In recent times, a few colleagues at my Department and I have devoted some research effort to data management for diallel mating experiments, which we have summarised in a paper (Onofri et al., 2020) and a series of five blog posts (see here). A final topic that remains to be covered relates to the frequent possibility that these diallel experiments are repeated across years and/or locations. How should the resulting dataset be analysed?...

lmDiallel: a new R package to fit diallel models. The Gardner-Eberhart models

Published at February 22, 2021 ·  15 min read

Another post for this series about diallel mating experiments. So far, we have published a paper in Plant Breeding (Onofri et al., 2020), where we presented lmDiallel, a new R package to fit diallel models. We followed up this paper with a series of four blog posts, giving more detail about the package (see here), about the Hayman’s models type 1 (see here) and type 2 (see here) and about the Griffing’s family of models (see here)....

Split-plot designs: the transition to mixed models for a dinosaur

Published at February 11, 2021 ·  15 min read

Those who long ago took courses in ‘analysis of variance’ or ‘experimental design’ … would have learned methods … based on observed and expected mean squares and methods of testing based on ‘error strata’ (if you weren’t forced to learn this, consider yourself lucky). (Douglas Bates, 2006). In a previous post, I already mentioned that, due to my age, I see myself as a dinosaur within the R-users community. I already mentioned how difficult it is, for a dinosaur, to adjust to new concepts and paradigms in data analysis, after having done things differently for a long time ( see this post here )....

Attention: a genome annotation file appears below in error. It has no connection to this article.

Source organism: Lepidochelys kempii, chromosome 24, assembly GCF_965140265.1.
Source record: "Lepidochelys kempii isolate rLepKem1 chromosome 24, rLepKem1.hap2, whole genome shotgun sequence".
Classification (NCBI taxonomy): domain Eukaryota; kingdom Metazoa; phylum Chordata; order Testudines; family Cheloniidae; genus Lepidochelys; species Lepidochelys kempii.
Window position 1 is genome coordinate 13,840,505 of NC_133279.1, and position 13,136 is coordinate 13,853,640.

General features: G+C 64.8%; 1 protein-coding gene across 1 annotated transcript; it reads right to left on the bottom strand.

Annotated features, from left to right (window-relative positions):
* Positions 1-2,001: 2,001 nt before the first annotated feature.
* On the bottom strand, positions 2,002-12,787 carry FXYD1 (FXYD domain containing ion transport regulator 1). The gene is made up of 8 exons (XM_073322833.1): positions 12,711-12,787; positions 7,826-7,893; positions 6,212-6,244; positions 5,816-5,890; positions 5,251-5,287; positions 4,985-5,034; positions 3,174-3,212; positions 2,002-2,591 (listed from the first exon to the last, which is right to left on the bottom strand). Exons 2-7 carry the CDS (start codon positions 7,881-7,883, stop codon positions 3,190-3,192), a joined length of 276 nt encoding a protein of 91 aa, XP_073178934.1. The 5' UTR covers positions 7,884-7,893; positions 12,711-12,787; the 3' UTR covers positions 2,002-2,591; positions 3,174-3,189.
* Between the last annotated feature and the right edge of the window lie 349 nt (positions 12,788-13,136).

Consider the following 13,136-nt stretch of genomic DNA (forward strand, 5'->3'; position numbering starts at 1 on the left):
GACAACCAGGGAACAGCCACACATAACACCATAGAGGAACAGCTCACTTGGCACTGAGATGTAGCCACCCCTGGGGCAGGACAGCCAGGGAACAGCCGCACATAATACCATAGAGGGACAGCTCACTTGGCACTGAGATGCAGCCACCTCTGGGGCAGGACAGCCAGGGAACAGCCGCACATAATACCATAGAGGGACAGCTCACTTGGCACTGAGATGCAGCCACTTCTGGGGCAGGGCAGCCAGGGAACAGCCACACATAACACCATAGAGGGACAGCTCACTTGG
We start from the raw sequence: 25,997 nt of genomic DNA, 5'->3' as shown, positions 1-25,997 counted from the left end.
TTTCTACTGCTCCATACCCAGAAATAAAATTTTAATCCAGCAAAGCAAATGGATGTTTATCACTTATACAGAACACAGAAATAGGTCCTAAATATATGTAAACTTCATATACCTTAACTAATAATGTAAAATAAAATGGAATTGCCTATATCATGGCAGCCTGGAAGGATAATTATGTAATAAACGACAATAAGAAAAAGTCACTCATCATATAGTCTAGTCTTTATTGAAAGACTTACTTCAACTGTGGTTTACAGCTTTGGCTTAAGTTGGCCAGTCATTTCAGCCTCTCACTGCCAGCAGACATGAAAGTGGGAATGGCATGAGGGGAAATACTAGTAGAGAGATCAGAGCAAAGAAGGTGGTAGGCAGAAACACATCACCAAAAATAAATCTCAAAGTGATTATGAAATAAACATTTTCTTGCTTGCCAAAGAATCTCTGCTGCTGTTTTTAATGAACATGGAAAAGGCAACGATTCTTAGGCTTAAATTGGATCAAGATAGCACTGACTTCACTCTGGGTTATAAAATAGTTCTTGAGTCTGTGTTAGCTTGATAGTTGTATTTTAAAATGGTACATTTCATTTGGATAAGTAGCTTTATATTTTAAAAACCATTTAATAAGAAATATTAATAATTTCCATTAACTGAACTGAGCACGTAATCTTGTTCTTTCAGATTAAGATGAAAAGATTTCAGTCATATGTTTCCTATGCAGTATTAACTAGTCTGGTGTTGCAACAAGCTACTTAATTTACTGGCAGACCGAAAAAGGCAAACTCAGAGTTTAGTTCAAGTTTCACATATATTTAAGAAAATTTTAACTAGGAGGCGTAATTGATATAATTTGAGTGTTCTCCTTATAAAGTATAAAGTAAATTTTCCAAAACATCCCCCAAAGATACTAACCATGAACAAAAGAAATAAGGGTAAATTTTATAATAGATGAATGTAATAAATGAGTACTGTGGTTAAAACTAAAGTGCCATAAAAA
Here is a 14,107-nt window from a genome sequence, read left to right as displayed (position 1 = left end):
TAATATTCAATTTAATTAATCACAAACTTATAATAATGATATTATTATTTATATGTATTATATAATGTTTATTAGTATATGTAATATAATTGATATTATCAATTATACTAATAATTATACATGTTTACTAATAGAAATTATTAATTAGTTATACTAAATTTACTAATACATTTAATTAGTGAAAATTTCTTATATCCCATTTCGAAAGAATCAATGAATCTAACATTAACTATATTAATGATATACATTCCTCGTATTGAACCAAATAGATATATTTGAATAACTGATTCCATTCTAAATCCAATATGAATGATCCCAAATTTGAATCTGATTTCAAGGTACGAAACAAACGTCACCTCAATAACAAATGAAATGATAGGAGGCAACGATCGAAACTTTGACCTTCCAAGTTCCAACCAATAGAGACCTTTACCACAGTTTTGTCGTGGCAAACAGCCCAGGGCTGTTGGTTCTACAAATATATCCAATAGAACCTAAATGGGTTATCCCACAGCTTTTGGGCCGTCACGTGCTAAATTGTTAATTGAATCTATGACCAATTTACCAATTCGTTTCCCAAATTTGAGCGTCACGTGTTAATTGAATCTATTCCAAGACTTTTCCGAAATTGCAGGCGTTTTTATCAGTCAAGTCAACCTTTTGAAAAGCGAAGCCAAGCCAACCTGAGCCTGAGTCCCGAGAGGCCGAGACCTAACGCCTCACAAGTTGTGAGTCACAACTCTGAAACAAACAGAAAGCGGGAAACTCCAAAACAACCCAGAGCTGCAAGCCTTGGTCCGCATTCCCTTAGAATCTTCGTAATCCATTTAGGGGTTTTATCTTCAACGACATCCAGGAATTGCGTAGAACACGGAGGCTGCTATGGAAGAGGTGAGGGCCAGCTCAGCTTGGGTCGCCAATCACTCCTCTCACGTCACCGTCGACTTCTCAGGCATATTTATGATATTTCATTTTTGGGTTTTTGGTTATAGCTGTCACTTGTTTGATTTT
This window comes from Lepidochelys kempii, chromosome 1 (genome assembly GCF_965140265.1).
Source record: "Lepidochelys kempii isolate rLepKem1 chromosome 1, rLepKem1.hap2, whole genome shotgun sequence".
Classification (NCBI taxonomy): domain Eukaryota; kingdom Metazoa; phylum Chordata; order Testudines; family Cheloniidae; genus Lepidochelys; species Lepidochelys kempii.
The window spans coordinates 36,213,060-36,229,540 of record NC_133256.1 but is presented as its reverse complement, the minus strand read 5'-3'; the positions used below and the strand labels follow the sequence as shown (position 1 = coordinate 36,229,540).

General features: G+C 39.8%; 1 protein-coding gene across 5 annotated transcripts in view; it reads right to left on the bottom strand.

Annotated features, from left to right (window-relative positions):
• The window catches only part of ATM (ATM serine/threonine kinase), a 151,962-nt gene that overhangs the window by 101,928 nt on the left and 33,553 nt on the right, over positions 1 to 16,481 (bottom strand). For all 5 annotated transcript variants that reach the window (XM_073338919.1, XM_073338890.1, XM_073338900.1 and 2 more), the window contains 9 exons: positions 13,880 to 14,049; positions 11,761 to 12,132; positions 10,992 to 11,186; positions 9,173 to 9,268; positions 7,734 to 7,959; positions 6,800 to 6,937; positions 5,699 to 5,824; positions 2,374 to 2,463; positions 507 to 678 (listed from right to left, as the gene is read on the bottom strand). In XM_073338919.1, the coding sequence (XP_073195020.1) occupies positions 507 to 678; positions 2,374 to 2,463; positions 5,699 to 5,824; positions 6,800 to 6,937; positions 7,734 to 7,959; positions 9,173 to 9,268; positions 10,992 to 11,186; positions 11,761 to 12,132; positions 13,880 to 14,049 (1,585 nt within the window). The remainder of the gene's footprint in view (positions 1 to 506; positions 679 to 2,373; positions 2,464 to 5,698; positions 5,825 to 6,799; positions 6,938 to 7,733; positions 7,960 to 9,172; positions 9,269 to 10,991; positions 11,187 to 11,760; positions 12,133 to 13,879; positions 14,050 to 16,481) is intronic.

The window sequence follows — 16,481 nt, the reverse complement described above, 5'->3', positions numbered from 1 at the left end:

Pairwise comparisons in nonlinear regression

Published at January 19, 2021 ·  6 min read

Pairwise comparisons are one of the most debated topic in agricultural research: they are very often used and, sometimes, abused, in literature. I have nothing against the appropriate use of this very useful technique and, for those who are interested, some colleagues and I have given a bunch of (hopefully) useful suggestions in a paper, a few years ago (follow this link here). Pairwise comparisons usually follow the application of some sort of linear or generalised linear model; in this setting, the ‘emmeans’ package (Lenth, 2020) is very handy, as it uses a very logical approach....